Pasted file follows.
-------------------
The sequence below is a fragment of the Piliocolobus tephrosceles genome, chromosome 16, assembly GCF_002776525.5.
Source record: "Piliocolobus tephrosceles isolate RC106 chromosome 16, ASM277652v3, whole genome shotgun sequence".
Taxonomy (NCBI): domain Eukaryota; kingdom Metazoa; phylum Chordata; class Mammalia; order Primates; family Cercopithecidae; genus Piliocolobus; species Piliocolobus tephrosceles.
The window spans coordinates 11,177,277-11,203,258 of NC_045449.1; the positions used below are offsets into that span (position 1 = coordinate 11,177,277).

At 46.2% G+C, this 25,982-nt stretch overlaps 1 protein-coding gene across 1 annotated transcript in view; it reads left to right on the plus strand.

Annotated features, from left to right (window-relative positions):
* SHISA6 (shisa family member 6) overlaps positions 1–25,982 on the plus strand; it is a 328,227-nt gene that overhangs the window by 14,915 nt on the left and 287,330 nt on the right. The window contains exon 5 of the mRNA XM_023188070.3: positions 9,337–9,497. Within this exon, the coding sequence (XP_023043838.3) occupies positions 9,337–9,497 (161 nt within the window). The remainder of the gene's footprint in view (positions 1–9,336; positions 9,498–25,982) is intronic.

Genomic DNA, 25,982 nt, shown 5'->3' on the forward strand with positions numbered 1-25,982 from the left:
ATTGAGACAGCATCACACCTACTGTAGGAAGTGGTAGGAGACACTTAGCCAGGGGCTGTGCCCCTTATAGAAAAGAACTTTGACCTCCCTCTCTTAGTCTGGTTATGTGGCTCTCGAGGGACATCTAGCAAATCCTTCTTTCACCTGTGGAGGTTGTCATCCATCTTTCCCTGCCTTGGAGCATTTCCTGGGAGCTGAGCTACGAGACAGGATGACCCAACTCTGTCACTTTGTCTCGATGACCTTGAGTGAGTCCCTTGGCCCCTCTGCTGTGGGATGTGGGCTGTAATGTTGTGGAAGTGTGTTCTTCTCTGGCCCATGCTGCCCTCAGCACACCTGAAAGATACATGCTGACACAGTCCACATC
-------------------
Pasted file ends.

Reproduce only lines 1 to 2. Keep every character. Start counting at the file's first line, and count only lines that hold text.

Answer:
The sequence below is a fragment of the Piliocolobus tephrosceles genome, chromosome 16, assembly GCF_002776525.5.
Source record: "Piliocolobus tephrosceles isolate RC106 chromosome 16, ASM277652v3, whole genome shotgun sequence".